You're getting divorced and you're not alone. In 2019, there were 7.6 new divorces per 1,000 women ages 15 and over, according to the U.S. Census Bureau.
Chances are, you have lots of feelings about the end of your marriage -- including what it will do to your finances. To start, the median cost of hiring a full-scope divorce lawyer is $7,000, according to Nolo.
Of course, that's just the beginning, as the financial implications of your divorce can easily live on for years to come -- maybe even longer than the marriage itself lasted. Therefore, it's important to cover all the bases to ensure you're able to start your new single life in the best possible financial situation.
Even a divorce settlement that seems pretty cut and dry might not be as fair as you think. Here's a look at eight ugly financial truths about getting divorced, because being informed is the key to protecting your assets.
Longer Divorces Tend To Cost More
Since divorces can involve a lot of personal issues, David Fowler, CFP, ChFC, founder of High Mountain Financial Coaching LLC, said things can get very emotional.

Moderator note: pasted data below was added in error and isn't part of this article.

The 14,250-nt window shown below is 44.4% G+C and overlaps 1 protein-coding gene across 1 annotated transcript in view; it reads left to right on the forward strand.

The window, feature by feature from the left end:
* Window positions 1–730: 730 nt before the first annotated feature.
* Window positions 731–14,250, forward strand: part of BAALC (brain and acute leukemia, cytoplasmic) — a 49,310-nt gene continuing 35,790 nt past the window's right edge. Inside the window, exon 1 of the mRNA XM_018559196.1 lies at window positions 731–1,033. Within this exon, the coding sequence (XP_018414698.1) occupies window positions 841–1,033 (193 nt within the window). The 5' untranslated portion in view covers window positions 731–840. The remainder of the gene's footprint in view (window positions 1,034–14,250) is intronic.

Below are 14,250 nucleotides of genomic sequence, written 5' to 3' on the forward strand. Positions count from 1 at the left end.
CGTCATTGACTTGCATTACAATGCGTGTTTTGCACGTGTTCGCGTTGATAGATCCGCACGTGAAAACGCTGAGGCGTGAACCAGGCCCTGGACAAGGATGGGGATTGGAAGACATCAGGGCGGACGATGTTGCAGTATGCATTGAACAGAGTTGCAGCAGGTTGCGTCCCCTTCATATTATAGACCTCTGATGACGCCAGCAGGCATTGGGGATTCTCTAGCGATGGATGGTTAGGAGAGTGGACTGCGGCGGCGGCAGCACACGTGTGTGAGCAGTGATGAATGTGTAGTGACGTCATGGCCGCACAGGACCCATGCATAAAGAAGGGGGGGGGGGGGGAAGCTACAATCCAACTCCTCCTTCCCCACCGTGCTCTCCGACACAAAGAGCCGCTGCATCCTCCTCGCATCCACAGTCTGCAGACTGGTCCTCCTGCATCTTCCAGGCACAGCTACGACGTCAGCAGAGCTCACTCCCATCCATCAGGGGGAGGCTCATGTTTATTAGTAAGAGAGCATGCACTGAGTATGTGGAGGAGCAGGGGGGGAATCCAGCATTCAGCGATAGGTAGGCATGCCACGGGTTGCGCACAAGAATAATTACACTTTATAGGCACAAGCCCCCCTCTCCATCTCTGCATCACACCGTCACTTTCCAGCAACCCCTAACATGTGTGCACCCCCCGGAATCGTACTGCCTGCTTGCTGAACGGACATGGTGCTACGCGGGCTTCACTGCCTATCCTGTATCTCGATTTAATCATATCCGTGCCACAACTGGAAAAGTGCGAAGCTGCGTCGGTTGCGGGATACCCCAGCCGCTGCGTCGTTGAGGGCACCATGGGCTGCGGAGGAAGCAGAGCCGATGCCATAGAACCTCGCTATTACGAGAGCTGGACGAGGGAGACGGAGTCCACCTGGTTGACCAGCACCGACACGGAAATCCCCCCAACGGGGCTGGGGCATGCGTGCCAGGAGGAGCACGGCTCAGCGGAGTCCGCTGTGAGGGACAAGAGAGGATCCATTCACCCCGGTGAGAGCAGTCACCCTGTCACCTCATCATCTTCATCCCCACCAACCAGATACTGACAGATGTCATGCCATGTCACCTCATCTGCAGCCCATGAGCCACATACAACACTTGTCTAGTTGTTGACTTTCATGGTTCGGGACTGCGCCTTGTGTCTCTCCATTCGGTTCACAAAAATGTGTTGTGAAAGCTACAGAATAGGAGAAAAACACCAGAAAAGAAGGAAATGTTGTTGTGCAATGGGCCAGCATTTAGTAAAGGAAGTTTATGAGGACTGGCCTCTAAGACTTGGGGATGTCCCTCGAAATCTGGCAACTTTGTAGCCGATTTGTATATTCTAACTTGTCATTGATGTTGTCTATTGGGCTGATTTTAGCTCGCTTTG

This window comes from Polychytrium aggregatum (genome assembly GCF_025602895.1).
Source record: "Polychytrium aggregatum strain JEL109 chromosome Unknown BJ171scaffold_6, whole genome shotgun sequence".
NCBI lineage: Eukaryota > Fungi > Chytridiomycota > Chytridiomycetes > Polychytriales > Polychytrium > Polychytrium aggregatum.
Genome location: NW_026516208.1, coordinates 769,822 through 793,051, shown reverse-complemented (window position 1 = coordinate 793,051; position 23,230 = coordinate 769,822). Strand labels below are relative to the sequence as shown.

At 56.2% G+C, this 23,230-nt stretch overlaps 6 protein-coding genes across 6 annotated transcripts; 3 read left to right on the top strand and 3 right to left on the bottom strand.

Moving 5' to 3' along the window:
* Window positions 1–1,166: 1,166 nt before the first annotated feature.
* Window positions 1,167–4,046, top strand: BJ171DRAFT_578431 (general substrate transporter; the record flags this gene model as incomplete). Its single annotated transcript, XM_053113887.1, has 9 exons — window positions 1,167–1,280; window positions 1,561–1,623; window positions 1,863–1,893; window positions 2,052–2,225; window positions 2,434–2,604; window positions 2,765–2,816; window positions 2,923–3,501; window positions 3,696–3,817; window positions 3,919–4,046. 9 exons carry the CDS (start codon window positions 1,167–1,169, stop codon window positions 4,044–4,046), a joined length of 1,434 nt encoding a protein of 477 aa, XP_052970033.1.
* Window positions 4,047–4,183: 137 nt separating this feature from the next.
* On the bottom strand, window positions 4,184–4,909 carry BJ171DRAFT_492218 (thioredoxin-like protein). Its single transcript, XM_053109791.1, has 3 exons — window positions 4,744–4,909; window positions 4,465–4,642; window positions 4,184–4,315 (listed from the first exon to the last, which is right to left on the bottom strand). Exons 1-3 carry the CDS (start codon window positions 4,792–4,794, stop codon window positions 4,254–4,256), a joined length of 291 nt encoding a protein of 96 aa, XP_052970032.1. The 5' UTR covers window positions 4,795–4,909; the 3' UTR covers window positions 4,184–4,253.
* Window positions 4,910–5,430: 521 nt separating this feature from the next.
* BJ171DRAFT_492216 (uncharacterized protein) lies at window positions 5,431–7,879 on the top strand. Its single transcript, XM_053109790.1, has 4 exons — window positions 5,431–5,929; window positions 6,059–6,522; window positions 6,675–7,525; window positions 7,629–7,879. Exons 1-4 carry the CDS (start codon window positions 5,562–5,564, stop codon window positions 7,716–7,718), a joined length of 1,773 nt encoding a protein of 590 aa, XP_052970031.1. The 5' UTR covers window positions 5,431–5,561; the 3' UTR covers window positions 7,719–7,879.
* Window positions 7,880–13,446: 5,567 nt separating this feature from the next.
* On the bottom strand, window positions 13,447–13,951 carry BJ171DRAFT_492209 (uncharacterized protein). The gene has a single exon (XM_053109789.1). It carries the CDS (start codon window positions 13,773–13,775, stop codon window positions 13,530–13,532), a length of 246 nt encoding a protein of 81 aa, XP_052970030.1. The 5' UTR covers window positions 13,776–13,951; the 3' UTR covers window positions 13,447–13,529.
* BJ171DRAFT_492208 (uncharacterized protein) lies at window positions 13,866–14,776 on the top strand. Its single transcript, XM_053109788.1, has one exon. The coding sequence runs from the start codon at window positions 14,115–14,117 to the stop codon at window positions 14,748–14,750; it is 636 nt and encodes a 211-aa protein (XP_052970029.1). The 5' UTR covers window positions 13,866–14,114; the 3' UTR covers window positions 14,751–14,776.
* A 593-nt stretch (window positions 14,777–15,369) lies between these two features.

"This can cause some issues to stick, where one or both parties are unrelenting and trying to win," he said. "The longer things go, the more expensive the process gets for both parties."
Therefore, he said it's best to come to a resolution quickly, as this will save a lot of money in attorney fees. This is something he knows from personal experience, as someone who has gone through a divorce.
"In my own case, I chose to take it on the chin and give more than what my lawyer recommended in order to expedite the process, which I think saved money in the long run," he said.
Retirement Benefits Will Likely Be Split
Even if your retirement accounts are in your name, Fowler said roughly half of the money will go to your soon-to-be ex.
"With the higher expenses each party is most likely facing being single, this could lead to both having a harder time making ends meet when they eventually do get to retirement age," he said.
This means you'll likely have to work hard to play catchup adding extra funds to your account before you retire.
Keeping Your Home Can Be Tricky
It's not uncommon for one party to keep the family home after the divorce, but this might be more complicated than you think.
"In the event both spouses were on the mortgage during the marriage, a refinance is likely required to remove the party that no longer has any ownership rights to the property," said Michelle Katzen, CFP, certified divorce financial analyst, managing director for HCR Wealth Advisors, an independent financial advisory firm based in Los Angeles. "This process can be difficult, especially if the spouse retaining the home is unemployed."
She said many banks require six to 12 months of proof of spousal support before allowing borrowers to claim it as income.
"Also, the remaining borrower will now have to qualify for the loan on their own, with their own assets, debts and income," she said.
Tax Consequences Differ for Retained Assets